Too simple of a question. This depends on how much "equity" you have in the cars. Figure out the used average retail value of each car and how much, if anything, is owed on the car notes as of the date that the petition is to be filed. Then, check to see it the Florida exemptions cover it. If so, you SHOULD be all set. But, NEVER file a bankruptcy petition until you know for sure if your exemptions cover your property, otherwise the trustee does have the power to "administer" assets, which means to sell them and pay of some debts.
This answer is provided for informational purposes only. Actual legal advice can only be given in an office consultation by an attorney licensed in your jurisdiction with experience in the area in which your concern lies.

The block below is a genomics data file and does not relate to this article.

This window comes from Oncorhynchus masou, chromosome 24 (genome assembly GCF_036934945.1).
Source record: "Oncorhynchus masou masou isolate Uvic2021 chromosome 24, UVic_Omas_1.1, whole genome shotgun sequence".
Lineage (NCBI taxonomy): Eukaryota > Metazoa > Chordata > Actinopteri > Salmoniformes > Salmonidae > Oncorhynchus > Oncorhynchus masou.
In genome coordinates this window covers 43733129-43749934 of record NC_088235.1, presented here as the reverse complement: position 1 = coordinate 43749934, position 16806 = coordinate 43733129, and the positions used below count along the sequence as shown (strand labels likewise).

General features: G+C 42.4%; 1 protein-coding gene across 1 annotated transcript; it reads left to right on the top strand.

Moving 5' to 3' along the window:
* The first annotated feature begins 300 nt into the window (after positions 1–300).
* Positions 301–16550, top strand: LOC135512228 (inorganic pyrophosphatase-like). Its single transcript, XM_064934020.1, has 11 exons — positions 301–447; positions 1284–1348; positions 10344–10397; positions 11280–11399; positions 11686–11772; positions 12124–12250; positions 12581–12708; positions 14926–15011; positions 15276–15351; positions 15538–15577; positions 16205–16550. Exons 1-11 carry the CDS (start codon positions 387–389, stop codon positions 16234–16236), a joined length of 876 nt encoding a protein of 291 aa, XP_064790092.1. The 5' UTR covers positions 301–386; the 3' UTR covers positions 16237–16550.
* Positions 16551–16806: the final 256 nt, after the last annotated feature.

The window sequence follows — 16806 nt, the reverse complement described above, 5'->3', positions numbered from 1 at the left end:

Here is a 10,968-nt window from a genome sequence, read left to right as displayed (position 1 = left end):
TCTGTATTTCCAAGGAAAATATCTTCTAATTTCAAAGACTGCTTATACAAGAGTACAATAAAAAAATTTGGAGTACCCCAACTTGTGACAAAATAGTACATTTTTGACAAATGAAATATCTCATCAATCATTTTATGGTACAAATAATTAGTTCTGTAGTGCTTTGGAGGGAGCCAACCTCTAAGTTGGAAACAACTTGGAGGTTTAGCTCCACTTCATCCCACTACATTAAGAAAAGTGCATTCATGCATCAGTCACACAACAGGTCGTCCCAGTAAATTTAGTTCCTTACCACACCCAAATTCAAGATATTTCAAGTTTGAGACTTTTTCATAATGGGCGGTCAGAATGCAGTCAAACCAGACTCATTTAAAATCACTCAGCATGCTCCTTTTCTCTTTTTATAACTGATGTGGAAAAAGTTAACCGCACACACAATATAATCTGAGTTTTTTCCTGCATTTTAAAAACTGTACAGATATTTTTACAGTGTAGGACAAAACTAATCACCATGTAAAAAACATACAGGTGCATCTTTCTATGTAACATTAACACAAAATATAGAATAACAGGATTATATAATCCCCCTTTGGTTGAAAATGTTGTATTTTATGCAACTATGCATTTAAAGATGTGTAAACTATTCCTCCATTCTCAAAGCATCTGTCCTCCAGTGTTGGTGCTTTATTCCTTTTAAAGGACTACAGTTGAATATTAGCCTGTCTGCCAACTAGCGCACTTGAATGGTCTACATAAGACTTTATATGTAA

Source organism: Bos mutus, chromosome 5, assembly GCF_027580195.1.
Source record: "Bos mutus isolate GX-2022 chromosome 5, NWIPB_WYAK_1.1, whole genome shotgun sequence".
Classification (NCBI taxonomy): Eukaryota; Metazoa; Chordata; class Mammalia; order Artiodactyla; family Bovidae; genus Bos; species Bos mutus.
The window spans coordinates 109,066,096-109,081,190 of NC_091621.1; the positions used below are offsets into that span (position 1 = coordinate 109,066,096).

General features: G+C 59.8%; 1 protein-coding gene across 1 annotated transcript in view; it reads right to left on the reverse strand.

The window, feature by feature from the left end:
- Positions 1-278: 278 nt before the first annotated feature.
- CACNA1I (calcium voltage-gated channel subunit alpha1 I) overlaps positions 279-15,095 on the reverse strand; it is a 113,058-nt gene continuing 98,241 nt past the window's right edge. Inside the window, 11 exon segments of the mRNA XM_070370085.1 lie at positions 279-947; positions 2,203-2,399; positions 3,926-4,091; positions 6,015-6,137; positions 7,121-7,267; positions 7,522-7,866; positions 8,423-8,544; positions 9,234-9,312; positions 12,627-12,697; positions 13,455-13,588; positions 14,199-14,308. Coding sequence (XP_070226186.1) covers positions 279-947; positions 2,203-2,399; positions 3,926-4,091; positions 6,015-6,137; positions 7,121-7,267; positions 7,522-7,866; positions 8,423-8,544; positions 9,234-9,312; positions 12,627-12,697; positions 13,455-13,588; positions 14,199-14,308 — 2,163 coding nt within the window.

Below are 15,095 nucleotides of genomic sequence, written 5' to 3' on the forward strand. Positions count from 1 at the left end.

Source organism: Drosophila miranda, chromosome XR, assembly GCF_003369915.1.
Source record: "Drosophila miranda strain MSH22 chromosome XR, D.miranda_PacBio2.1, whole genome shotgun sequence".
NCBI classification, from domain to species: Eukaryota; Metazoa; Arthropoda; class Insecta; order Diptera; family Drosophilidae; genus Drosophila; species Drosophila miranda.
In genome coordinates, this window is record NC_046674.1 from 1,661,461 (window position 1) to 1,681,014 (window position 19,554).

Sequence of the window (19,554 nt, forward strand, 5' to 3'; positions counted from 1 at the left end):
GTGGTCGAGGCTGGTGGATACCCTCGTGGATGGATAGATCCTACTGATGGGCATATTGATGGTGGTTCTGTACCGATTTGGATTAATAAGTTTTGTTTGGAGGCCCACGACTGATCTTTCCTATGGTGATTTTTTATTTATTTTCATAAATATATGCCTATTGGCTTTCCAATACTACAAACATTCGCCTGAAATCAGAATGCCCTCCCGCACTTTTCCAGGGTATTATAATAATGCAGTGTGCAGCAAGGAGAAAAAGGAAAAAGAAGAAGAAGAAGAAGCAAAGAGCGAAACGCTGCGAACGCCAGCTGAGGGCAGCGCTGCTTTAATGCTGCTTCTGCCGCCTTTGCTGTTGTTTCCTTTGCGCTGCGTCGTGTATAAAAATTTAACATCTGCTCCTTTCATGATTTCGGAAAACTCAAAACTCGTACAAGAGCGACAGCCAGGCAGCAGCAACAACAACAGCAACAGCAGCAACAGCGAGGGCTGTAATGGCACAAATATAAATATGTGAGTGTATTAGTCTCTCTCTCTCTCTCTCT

In Florida the exemption limits for married joint-petitioners are $1,000 per car for two cars, or if you have only one car then $2,000 for the car.
If after calculating everything, there is no equity remaining, the trustee cannot touch your car. If there is some equity left, then the trustee may make you pay an amount to cover any equity not already accounted for under the note and the exemption to let you keep your car. If you cannot make that payment, then the trustee may seize and liquidate the car. In some cases, the trustee may agree to a payment plan, even in a chapter 7.